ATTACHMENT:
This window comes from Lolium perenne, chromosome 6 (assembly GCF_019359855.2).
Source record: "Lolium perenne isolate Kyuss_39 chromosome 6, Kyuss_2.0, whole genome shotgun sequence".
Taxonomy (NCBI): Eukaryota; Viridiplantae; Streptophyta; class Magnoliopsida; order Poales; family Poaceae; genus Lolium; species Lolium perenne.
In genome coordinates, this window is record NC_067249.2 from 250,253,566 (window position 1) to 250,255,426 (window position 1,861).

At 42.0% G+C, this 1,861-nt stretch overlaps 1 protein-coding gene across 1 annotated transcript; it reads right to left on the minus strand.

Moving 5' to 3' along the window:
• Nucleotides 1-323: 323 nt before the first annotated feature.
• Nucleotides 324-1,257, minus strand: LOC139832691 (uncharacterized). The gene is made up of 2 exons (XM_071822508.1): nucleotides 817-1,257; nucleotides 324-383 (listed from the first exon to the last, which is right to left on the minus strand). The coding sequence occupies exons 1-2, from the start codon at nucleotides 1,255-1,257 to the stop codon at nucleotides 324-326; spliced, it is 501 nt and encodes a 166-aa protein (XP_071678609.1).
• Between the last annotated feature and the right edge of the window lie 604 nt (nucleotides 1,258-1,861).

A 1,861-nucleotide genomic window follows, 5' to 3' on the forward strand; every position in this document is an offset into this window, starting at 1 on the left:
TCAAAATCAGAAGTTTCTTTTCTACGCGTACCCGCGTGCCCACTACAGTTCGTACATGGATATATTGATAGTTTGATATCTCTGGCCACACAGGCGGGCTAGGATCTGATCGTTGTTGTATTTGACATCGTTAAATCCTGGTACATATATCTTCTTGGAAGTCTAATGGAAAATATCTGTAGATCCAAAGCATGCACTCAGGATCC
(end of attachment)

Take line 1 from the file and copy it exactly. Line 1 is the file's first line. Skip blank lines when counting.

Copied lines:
This window comes from Lolium perenne, chromosome 6 (assembly GCF_019359855.2).